With ten candidates on stage and at least two more in the wings the fifth Democratic presidential primary debate in Atlanta, Georgia, was as relevant as rain in Seattle.
Billionaire Tom Steyer made his pitch as the climate-change candidate and Joe Biden took a swipe at him for making his fortune on dirty energy. Kamala Harris threw a punch at Tulsi Gabbard, suggesting that the Hawaiian congresswoman was a Russian asset and a Republican plant. Responding to criticism of his lack of foreign-policy experience, Mayor Pete attacked Gabbard for meeting with "murderous dictator" and Syrian strongman Bashar al-Assad. Cory Booker took on Biden for allegedly opposing the legalization of marijuana and Amy Klobuchar made a play at becoming the woman's candidate. Harris and Booker noted that Buttigieg lacked support in the black community.
Overall it was very civil and incredibly forgettable event. With the exception of Representative Gabbard, no one had cause to walk away from this debate with a grudge. It's as if every candidate was content with their current standing. No one was willing to make a serious move on the top-tier candidates.
As a result, the rise of Mayor Pete continued in the post-debate polling. The South Bend mayor now leads the pack in Iowa and is either leading or close to it in New Hampshire. If that is not enough to trigger the attack dogs, what is?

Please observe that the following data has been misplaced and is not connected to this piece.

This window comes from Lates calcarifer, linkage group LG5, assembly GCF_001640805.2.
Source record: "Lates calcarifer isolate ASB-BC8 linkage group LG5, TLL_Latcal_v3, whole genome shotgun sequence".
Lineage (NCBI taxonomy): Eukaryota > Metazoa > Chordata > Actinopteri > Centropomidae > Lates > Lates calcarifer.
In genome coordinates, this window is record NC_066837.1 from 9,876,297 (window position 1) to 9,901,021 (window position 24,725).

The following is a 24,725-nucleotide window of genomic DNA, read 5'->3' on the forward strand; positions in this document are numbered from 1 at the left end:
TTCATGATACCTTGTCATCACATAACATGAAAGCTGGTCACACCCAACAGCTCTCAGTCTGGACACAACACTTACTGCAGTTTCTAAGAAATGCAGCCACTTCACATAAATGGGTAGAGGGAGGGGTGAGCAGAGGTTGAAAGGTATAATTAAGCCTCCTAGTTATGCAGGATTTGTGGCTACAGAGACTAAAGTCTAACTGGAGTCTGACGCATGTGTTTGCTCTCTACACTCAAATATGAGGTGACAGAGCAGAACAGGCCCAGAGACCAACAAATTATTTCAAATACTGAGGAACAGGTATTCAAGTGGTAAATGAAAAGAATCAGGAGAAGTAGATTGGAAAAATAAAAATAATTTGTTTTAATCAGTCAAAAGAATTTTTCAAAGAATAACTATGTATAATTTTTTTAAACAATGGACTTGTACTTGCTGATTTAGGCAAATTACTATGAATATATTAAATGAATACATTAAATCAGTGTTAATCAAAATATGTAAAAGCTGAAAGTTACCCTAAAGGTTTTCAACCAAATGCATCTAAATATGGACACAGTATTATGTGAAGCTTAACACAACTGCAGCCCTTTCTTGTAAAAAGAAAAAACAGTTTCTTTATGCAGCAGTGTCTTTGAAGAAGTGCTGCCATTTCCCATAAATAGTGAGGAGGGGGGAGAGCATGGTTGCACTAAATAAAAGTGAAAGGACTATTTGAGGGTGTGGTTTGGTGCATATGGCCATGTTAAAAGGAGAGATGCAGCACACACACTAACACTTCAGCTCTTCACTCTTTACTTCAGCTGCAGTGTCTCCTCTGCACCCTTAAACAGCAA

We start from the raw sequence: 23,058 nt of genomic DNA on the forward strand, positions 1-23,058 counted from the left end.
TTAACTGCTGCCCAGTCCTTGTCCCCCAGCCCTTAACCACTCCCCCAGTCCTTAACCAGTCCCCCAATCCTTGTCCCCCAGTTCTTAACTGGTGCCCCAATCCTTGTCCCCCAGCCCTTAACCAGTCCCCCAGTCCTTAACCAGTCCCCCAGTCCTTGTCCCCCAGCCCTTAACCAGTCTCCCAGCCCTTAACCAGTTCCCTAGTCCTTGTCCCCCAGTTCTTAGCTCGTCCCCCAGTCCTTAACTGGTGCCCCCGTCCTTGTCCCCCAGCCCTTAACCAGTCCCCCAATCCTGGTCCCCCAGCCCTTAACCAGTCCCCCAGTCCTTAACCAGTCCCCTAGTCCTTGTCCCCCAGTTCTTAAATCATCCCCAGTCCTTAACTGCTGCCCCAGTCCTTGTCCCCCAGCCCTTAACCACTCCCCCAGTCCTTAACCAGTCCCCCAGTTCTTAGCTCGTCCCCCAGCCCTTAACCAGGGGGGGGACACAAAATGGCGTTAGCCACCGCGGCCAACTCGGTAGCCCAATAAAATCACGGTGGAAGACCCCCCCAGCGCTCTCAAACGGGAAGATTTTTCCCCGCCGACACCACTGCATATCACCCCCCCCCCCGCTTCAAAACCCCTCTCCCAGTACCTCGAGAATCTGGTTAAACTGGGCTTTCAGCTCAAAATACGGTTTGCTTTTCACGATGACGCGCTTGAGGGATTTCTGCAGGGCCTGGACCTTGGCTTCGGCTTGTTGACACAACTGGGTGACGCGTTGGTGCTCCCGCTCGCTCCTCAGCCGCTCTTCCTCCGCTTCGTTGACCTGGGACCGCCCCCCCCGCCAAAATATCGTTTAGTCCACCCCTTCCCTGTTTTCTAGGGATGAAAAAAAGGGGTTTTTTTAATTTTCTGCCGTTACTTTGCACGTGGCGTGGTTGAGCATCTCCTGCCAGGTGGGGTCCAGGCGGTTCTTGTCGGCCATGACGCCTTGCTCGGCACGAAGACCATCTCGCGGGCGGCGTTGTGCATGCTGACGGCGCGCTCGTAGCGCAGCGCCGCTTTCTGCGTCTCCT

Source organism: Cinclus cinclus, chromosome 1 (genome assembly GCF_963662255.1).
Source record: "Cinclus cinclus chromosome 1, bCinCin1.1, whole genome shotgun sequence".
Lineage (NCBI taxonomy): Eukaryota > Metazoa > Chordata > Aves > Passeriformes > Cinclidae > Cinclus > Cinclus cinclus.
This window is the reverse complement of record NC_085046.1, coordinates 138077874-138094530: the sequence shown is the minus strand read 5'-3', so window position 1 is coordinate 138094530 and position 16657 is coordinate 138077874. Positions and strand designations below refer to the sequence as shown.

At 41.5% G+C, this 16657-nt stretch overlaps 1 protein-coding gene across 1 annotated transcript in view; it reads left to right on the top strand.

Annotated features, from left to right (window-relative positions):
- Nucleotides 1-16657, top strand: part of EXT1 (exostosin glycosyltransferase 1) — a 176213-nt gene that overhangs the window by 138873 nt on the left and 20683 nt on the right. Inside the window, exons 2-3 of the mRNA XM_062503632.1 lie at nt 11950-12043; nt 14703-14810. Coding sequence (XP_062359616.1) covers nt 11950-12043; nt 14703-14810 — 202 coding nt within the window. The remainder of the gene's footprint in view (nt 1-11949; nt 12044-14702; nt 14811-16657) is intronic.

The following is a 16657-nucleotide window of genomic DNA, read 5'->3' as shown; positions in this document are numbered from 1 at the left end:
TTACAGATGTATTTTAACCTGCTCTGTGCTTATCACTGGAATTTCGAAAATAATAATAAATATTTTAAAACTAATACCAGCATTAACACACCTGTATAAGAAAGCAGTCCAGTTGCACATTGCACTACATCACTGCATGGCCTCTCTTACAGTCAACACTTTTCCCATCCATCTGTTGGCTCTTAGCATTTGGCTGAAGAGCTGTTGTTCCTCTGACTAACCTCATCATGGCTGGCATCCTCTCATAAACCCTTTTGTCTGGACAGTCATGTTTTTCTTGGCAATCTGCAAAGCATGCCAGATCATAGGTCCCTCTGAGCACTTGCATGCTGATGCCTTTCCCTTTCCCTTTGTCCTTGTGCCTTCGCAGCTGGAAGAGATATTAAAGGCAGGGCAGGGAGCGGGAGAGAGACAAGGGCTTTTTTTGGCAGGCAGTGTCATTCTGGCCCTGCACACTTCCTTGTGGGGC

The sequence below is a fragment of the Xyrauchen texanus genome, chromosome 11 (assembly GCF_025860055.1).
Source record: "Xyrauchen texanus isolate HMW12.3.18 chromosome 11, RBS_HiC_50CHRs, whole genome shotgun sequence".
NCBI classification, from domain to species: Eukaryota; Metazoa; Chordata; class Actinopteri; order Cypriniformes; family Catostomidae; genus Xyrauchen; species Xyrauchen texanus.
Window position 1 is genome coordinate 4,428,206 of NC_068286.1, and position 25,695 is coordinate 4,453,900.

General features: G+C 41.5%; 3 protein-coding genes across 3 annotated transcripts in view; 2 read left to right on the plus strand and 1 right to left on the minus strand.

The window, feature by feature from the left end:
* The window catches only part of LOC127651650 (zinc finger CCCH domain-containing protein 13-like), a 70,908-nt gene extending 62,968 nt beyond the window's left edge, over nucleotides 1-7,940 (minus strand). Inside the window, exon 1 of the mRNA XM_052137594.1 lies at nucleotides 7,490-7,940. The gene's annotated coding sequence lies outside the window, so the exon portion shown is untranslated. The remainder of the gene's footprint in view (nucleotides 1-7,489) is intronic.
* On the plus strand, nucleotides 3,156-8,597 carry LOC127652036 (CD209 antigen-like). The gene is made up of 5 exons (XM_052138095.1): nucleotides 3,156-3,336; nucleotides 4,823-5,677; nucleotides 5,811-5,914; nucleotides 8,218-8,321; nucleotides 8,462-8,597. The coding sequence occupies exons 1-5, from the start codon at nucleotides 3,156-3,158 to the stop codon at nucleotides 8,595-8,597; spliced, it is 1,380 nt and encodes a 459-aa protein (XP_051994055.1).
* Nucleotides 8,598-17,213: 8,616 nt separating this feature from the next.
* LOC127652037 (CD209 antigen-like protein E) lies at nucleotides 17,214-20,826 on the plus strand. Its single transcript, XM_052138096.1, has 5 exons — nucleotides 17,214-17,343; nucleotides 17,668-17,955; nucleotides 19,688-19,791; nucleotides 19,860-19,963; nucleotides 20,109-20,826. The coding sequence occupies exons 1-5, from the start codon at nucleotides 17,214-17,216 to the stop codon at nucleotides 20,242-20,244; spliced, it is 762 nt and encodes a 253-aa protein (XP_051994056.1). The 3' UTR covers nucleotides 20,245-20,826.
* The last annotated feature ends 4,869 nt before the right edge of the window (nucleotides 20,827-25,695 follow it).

Is it that the mayor is beyond criticism? Certainly not. His experience as the chief executive of a midwestern city would surely rank him second to Donald Trump in presidential qualifications. His difficulty with black voters begins in South Bend where he fired a black chief-of-police and failed to recruit minority officers.
Of equal or greater importance, his stance on healthcare is opportunistic in that he seeks to satisfy both sides of the issue. That is, he advocates Medicare for All to please the progressives but adds "Who Want It" for the moderates. In truth, his stance is not substantially different than that of Joe Biden's Obamacare with a public option or anyone else in the field with the exception of the true progressives: Bernie Sanders and Elizabeth Warren.
When Sanders and Warren are criticized for their healthcare programs they both fall back to their standard speeches about the uninsured and the rising costs of prescription drugs, the greed of the pharmaceutical industry and the guts to take on the insurance industry. It's all very true and undisputed on the Democratic side of the political ledger. It does not however distinguish the universal-healthcare approach from the public-option approach.
There is a distinction and it is a substantial one. While progressive Democrats clamored for the public option back in the days of Obamacare, we failed to dig deeper into how such an option would work. The digger you deep, the less it appeals.